Thursday, 14 August 2014

It is all happening out there.

Following on from yesterday's post about living in the country -
last evening we watched a programme on T V about wild life vets who dealt with big animals all over the world - last night a rhino, an orang-outan and a walrus.    As we were watching (it was gradually getting dark outside) the farmer touched my arm and nodded towards the window; there, just outside on a post, was the tawny owl.   He sat there for about five minutes - more exciting than what was on the television.   And all the while he was there bats were flitting back and forth in front of him.

This morning Tess and the farmer have just returned from their morning walk.   What did they see?   They saw a buzzard land in the field, snatch a rabbit and fly off with it.   Yes, all wildlife is there in the country.

This morning the farmer smiled to see a lovely photograph in The Times of a harvest field in Somerset (or 'down south' as we are prone to saying up here).   The caption read something along the lines of 'all is safely gathered in', suggesting that it has been a good harvest and that it is over.

More proof, if proof were needed, that there is an invisible line from Birmingham to the Wash and that anything which happens above that line is back in the Middle Ages.   Harvest is just underway up here - winter barley has been harvested, but spring-sown barley is only just ripening - and wheat has a few more weeks to go.

When I was a child the church/chapel harvest festival did not take place until every farmer in the area had finished the harvest.   And the decorations consisted of vegetables and fruit.  The dado round the chapel walls had string stretched along it and Michaelmas daisies threaded through it.   A row of large Bramley apples would be spaced along the pulpit and on the day the congregation would hope there was not a pulpit-thumping preacher who made all the apples wobble, or even worse, fall off.   A big sheaf of corn would take pride of place.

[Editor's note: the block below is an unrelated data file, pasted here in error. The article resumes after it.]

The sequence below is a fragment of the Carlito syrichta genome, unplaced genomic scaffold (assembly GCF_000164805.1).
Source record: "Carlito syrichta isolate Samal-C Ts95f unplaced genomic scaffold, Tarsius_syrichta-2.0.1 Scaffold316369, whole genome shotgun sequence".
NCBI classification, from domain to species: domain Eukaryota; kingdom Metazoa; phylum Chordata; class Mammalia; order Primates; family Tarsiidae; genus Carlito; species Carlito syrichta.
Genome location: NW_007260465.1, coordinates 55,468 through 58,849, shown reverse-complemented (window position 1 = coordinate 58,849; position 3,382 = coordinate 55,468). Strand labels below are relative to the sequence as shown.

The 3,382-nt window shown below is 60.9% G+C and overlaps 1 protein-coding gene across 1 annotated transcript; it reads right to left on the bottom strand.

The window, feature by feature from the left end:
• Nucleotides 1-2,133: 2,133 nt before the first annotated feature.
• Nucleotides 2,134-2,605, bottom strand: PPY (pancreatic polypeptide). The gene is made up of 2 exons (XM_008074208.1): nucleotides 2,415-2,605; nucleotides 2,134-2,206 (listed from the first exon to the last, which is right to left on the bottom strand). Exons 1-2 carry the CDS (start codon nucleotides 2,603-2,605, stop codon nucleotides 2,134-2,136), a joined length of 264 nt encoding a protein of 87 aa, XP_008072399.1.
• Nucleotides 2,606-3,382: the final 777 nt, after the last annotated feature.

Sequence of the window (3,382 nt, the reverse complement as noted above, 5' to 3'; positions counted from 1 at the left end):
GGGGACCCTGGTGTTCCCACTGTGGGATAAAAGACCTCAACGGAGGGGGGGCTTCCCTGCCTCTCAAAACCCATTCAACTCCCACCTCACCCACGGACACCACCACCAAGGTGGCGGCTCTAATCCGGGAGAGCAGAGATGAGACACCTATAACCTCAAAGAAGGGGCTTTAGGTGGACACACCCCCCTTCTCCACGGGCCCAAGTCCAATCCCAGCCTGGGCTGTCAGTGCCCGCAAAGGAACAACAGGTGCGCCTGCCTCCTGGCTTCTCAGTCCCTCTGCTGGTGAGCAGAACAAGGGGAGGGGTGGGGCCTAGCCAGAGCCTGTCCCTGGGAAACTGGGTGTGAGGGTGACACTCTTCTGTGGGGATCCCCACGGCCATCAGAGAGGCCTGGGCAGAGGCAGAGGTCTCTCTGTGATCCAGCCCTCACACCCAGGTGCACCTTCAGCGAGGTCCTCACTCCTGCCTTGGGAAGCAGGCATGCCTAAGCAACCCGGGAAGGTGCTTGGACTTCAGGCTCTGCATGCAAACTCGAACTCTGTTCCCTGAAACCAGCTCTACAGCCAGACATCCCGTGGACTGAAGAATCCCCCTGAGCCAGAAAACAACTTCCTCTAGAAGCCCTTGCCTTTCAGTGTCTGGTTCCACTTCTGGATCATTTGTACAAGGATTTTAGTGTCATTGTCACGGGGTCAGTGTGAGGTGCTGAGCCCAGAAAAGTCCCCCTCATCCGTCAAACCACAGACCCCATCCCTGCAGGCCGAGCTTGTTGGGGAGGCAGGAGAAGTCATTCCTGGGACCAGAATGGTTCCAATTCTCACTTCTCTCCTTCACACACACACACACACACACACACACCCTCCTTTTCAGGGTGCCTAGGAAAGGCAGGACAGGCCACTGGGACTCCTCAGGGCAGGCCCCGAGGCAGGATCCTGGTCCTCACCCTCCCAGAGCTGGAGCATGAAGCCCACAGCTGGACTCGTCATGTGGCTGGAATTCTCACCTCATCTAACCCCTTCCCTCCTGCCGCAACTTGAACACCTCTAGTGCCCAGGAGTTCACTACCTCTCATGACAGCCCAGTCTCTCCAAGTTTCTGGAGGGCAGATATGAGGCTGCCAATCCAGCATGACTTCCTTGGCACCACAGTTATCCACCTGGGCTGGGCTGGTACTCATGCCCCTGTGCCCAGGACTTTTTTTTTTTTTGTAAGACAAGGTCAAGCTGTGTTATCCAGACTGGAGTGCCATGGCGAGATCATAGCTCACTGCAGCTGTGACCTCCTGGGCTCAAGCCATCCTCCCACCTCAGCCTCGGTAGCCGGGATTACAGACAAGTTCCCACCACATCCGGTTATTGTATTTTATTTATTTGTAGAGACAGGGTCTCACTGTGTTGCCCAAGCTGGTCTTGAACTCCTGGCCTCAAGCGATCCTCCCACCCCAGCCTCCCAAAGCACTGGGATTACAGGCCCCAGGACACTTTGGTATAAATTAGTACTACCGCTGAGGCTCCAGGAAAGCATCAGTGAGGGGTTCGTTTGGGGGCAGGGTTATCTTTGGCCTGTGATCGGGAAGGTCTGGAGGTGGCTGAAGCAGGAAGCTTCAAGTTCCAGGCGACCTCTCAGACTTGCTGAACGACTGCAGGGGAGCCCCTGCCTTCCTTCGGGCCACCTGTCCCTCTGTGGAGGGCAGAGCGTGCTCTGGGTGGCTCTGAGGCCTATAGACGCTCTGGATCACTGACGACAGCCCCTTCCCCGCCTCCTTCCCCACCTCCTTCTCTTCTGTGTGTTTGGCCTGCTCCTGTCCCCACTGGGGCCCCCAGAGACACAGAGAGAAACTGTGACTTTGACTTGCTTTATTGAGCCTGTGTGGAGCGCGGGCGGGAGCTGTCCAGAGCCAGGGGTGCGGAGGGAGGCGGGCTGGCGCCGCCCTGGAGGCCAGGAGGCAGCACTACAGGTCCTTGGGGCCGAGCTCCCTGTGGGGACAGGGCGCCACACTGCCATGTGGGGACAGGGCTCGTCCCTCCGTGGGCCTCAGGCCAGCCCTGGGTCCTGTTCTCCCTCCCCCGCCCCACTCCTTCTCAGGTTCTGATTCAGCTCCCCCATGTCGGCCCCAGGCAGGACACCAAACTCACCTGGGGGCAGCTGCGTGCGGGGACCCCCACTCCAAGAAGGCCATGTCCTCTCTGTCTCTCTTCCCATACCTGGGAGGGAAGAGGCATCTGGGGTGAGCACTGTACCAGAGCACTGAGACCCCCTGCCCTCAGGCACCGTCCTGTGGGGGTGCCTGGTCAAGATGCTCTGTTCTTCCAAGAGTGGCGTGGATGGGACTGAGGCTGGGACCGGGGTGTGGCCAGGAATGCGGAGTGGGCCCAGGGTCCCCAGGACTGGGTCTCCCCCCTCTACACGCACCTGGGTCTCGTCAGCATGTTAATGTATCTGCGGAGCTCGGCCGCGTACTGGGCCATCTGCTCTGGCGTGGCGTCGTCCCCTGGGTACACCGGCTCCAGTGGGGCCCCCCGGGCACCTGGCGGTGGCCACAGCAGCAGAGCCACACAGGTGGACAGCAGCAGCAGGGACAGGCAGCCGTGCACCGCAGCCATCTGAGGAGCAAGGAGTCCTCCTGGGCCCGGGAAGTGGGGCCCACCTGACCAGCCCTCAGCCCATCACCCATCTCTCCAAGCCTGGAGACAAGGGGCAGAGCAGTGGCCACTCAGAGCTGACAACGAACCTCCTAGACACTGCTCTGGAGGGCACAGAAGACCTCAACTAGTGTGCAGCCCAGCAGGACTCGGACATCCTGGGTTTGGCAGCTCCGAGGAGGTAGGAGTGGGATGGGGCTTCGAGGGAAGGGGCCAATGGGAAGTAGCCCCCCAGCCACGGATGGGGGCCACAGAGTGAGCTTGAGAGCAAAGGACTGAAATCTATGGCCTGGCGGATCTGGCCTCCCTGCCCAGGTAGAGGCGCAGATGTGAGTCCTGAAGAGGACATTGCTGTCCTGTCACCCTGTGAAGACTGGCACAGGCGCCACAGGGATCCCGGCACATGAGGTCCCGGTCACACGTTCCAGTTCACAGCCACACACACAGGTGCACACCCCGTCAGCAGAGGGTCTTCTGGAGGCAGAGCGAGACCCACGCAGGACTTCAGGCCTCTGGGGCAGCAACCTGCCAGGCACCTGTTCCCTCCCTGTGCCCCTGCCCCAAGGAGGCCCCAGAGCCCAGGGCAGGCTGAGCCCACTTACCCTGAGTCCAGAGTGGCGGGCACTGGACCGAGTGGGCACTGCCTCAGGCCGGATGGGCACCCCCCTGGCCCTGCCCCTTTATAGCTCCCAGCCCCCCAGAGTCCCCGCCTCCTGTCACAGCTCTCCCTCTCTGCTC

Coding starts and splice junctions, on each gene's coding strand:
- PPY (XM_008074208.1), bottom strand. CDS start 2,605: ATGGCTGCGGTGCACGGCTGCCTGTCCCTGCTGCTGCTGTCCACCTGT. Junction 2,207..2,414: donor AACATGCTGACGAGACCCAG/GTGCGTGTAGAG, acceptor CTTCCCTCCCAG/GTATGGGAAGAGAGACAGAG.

Now Harvest Festivals are around the beginning of September, set well in advance and always seem to have an awful lot of tinned food as part of the decoration of the church.  How times change - maybe not always for the better.  In my childhood days tinned food was frowned upon, certainly by my mother, who always had a tin of salmon, a tin of peaches and a tin of evaporated milk in the cupboard, in case anyone called, so that she could offer them tea.   Other than that I don't remember eating from a tin.

Swallows gather in even larger numbers on the wires - earlier than usual this year I think; the swifts have gone on their way back to Africa, where they spend the winter before returning here again next year - and during that time their feet will never make contact with the ground.  I will be sad to see them go, but then I have the fieldfares to look forward to - and we still have yellow-hammers at the birdtable - lovely little birds with a bright yellow head.

We have a semi-tame cock pheasant who doesn't ever seem to leave the garden.   He arrived as he began to moult and has stayed ever since, coming out of the undergrowth each morning when the farmer fills the feeders, and almost eating out of the farmer's hand.

Yes - life in the country is never dull.

14 comments:

Heather said...

How wonderful to see a tawny owl from your window. We do have a good variety of birds visiting our garden but never an owl.
Your posts always evoke lovely memories and I remember Harvest Festivals at the end of September down here. In fact our wedding took place nearly 60 years ago, when the church was beautifully decorated with flowers, fruit and vegetables in readiness for the service the following day. It is quite difficult for those who never leave the south to appreciate the differences in climate between our regions. We lived in Cheshire for 9 years and got used to cold winters. When we moved back down to Devon I didn't need a coat all winter!